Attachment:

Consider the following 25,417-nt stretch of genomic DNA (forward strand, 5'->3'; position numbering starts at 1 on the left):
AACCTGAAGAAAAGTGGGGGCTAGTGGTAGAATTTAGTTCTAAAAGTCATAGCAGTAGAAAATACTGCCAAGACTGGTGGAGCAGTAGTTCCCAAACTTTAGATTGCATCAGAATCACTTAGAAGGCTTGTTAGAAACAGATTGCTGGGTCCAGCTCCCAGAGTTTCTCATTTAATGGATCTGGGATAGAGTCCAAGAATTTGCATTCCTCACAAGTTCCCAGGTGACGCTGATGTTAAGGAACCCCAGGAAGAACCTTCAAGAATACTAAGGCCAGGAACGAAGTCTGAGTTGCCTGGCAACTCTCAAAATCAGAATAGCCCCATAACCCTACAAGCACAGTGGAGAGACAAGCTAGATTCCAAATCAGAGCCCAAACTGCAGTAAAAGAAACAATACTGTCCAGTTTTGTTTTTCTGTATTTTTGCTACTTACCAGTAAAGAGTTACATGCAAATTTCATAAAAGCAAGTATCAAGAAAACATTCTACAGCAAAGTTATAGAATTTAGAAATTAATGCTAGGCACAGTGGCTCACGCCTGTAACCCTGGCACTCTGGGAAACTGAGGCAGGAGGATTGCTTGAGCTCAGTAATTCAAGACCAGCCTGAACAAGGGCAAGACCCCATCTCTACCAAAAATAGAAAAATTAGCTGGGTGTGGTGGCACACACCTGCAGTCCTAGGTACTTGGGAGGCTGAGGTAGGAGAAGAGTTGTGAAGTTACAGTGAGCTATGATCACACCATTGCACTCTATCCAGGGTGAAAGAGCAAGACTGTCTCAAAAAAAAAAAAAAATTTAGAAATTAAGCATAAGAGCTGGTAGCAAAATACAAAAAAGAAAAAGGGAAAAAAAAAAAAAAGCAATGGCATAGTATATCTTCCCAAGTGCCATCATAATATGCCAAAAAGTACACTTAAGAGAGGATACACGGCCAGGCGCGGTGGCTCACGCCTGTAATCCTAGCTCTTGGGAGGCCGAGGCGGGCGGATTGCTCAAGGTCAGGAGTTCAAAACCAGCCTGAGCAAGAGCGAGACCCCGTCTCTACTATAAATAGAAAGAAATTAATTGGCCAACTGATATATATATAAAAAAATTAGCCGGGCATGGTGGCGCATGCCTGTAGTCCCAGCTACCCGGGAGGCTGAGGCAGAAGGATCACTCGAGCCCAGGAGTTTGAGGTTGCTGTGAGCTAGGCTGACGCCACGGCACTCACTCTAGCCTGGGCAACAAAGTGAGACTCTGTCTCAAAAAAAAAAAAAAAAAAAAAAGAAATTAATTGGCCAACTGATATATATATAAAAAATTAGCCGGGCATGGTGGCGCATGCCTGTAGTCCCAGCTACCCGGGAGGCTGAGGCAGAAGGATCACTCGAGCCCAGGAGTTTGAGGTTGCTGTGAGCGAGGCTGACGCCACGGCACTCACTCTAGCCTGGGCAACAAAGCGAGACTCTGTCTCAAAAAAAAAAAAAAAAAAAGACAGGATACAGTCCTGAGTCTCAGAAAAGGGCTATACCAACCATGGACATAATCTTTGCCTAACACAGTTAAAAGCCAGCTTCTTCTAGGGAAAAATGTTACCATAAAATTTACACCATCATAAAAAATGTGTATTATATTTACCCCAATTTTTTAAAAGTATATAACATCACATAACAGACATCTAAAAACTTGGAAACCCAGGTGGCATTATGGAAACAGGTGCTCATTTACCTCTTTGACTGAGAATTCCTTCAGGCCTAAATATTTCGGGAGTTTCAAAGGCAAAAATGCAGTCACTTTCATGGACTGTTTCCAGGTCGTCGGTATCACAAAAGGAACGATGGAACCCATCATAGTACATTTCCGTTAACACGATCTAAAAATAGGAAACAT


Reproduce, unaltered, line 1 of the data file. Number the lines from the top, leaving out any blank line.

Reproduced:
Consider the following 25,417-nt stretch of genomic DNA (forward strand, 5'->3'; position numbering starts at 1 on the left):